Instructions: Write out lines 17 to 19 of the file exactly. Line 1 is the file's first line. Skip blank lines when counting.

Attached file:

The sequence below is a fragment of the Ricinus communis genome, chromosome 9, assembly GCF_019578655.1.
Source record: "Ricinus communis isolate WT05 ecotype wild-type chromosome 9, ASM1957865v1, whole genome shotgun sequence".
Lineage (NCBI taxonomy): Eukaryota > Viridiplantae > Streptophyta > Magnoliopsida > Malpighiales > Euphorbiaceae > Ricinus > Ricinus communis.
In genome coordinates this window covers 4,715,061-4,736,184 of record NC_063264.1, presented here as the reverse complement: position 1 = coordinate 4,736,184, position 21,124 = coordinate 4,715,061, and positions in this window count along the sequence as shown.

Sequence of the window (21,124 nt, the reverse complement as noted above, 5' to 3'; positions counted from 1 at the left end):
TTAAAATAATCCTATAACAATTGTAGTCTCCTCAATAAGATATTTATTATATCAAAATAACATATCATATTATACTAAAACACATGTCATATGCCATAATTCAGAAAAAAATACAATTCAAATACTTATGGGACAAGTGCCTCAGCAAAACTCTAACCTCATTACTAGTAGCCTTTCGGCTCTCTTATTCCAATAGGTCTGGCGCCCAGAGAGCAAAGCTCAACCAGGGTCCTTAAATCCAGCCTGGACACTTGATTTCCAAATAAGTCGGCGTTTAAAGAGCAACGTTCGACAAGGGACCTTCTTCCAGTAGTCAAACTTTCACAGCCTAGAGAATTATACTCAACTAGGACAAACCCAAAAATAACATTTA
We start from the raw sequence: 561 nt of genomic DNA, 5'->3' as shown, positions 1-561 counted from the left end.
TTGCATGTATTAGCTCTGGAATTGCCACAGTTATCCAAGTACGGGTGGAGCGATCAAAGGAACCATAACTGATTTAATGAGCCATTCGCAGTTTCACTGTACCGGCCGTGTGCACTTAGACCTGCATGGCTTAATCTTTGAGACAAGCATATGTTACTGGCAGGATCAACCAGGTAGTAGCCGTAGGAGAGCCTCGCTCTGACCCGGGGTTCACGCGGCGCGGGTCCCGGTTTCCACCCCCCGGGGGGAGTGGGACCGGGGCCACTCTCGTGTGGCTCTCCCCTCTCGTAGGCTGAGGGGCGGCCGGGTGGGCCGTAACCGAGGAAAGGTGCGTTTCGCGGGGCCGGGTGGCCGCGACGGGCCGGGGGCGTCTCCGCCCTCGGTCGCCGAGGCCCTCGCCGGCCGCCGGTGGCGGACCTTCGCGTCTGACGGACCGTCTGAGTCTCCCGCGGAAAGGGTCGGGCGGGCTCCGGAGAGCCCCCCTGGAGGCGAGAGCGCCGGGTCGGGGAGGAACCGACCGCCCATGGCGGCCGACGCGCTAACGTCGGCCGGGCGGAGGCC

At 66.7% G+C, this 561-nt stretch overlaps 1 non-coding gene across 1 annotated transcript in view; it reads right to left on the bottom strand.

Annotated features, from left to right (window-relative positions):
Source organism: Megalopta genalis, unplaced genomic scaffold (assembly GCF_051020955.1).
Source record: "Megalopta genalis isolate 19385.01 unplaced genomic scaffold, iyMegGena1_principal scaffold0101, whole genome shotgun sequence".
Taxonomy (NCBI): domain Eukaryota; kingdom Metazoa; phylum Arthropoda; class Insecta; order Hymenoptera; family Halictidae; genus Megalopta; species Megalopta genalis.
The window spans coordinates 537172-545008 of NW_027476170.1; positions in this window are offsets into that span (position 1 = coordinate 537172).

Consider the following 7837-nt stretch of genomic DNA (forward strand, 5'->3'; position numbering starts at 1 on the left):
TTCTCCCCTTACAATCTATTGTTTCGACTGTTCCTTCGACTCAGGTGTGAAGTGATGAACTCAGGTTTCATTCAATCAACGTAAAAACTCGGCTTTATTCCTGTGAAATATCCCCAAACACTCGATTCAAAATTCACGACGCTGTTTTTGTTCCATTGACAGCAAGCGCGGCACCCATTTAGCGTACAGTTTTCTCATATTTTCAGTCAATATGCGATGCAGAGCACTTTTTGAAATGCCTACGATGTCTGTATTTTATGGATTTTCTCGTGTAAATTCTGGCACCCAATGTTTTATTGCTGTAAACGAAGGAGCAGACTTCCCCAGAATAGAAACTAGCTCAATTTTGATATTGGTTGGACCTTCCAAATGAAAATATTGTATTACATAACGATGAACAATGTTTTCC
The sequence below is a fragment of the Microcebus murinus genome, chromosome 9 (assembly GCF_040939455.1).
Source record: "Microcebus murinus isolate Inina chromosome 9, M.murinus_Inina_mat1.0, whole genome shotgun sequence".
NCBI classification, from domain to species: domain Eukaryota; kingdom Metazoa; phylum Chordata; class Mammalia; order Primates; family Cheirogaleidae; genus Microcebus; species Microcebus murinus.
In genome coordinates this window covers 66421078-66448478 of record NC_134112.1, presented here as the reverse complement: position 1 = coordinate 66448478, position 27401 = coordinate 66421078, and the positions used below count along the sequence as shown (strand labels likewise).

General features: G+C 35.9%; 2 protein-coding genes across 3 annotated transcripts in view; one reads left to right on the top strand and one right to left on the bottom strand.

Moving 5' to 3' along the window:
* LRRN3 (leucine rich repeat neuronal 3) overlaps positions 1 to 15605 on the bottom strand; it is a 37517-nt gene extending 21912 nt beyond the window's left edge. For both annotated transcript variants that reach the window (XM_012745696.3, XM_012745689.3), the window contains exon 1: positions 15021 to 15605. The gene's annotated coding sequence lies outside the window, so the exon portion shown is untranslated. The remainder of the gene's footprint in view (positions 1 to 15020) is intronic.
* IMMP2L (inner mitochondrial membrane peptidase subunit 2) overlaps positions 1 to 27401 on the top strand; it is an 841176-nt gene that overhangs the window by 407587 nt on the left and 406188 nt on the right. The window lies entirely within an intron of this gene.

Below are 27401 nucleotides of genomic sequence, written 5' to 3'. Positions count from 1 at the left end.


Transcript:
The sequence below is a fragment of the Microcebus murinus genome, chromosome 9 (assembly GCF_040939455.1).
Source record: "Microcebus murinus isolate Inina chromosome 9, M.murinus_Inina_mat1.0, whole genome shotgun sequence".
NCBI classification, from domain to species: domain Eukaryota; kingdom Metazoa; phylum Chordata; class Mammalia; order Primates; family Cheirogaleidae; genus Microcebus; species Microcebus murinus.